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Review and Assessment of Proposals for Chemical Agent Destruction Pilot Plant at Pueblo, Colorado: Letter Report Sincerely, Peter B. Lederman, Chair Committee to Review and Assess the Proposals for Design and Operation of the Chemical Agent Destruction Pilot Plant Attachments: A − Statement of Task B − Committee Membership—Roster and Biographies C − References D − Assessment (proprietary; not available to the public) E − Acknowledgment of Reviewers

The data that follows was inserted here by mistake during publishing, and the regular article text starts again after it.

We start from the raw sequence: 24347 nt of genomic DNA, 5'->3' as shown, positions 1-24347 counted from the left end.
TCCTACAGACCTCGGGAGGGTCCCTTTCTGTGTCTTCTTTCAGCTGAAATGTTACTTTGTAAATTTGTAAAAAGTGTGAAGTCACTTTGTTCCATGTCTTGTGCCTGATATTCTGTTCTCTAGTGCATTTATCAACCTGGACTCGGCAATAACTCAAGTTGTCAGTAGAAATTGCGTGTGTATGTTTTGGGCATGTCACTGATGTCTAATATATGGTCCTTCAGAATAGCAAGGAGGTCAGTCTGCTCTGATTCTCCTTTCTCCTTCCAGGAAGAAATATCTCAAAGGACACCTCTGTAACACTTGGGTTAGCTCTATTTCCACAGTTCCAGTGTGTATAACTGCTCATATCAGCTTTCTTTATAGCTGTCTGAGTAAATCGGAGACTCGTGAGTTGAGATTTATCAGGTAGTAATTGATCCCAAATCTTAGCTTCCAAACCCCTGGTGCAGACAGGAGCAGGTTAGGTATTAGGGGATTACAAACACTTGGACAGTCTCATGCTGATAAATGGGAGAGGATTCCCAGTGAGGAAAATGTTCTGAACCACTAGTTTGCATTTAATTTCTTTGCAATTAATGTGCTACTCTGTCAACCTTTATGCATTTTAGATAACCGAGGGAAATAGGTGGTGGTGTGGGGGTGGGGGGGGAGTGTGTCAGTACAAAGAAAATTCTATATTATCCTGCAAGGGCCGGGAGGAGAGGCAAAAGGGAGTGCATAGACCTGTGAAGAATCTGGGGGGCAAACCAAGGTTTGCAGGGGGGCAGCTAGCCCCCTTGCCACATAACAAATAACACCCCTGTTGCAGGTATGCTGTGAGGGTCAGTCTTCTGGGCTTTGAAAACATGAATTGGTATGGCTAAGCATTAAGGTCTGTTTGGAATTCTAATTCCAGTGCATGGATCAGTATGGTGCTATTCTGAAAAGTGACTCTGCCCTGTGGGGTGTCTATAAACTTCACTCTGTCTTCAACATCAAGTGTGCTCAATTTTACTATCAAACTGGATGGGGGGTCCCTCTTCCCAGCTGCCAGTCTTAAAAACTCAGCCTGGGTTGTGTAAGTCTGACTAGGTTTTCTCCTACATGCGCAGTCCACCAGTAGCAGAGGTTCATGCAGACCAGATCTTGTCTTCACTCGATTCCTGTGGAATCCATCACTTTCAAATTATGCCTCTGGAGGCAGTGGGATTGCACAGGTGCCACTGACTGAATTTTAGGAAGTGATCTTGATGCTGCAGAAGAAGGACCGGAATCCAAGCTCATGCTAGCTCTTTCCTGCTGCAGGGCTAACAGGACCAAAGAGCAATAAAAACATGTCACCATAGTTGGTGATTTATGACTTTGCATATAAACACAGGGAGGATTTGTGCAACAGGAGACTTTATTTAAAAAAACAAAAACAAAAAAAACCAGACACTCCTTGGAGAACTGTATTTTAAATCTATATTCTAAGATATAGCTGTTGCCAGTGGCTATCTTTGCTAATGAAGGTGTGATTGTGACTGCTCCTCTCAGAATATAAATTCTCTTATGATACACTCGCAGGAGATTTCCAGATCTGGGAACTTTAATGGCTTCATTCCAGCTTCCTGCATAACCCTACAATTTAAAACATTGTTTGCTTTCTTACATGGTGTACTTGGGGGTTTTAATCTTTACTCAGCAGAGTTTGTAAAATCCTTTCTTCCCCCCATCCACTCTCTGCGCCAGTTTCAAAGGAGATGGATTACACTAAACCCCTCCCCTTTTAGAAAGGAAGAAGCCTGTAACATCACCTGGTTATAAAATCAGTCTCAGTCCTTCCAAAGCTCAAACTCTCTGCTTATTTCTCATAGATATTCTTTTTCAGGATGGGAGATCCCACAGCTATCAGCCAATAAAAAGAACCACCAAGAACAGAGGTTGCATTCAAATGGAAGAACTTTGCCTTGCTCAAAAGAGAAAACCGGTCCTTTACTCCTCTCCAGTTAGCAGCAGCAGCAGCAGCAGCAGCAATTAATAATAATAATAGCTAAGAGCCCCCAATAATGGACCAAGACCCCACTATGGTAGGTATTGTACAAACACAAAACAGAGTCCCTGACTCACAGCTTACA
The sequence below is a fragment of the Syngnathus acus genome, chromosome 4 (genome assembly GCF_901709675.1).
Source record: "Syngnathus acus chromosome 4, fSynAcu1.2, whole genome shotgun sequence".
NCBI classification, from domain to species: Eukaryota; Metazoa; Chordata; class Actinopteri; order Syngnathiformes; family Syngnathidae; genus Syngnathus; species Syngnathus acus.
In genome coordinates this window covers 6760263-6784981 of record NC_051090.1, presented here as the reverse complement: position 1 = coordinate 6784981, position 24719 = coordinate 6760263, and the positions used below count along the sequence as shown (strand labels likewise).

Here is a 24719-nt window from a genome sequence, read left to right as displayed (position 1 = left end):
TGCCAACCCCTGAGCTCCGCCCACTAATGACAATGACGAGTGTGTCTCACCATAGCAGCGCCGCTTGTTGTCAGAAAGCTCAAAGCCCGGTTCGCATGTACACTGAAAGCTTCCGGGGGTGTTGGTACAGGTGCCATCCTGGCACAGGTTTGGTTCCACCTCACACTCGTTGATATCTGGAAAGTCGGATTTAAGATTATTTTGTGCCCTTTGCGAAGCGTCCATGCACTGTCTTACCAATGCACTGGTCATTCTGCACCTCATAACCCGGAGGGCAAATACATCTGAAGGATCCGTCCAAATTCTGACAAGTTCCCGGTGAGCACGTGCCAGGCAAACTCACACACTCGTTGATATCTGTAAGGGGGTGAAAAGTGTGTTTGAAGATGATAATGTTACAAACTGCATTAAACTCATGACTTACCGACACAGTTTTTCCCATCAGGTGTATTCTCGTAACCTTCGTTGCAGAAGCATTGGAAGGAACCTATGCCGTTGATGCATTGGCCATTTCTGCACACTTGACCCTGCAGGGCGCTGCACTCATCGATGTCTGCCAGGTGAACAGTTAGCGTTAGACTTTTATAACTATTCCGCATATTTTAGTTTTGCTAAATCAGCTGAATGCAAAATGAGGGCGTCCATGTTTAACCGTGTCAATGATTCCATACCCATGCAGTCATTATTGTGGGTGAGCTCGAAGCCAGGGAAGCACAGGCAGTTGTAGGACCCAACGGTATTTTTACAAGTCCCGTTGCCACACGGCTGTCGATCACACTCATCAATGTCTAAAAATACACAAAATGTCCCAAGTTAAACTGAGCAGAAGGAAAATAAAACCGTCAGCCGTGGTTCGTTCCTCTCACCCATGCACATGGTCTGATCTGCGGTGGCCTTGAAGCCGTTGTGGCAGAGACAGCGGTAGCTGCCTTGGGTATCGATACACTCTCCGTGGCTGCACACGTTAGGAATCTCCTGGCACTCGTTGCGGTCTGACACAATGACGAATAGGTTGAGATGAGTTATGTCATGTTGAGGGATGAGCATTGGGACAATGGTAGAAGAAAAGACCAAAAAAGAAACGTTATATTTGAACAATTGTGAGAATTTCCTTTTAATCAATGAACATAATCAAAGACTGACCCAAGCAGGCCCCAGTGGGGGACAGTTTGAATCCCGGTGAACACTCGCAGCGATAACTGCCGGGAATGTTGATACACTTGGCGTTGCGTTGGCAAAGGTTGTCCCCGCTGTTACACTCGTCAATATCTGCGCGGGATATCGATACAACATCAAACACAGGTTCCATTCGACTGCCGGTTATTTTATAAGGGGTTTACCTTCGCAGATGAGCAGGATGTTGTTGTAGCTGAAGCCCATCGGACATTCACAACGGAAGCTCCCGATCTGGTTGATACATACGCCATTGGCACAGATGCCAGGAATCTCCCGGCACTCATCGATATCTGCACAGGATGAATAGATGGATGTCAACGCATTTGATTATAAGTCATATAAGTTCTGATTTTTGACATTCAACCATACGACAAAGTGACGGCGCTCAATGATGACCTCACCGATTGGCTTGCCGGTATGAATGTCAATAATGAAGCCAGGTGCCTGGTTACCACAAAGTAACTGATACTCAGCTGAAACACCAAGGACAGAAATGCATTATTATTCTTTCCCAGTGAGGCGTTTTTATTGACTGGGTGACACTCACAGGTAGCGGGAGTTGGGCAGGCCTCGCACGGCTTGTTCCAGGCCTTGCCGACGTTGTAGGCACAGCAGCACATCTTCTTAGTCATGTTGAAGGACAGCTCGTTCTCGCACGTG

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Review and Assessment of Proposals for Chemical Agent Destruction Pilot Plant at Pueblo, Colorado: Letter Report ATTACHMENT A Statement of Task In response to the request by the Department of Defense and the Program Manager, Assembled Chemical Weapons Alternatives, the National Research Council (NRC) established the Committee to Review and Assess the Proposals for Design and Operation of Designated Chemical Agent Destruction Pilot Plants (CAPP Committee). Those appointed to the expert committee (see Appendix B) included members from various NRC committees familiar with the destruction of chemical munitions. Following is the statement of task for this review: The NRC will establish an ad hoc Committee to Review and Assess the Proposals for Design and Operation of Designated Chemical Agent Destruction Pilot Plants (CAPP Committee). This new committee will receive, review, and assess the proposals submitted by Bechtel National, Inc. for the Pueblo Chemical Agent Destruction Pilot Plant in Pueblo, Colorado and the Blue Grass Chemical Agent Destruction Pilot Plant in Richmond, Kentucky to consider the desirability of alternate configurations with respect to cost and schedule. The committee will provide a review to the Army of these proposals to advise them in their procurement decisions regarding award of the task order.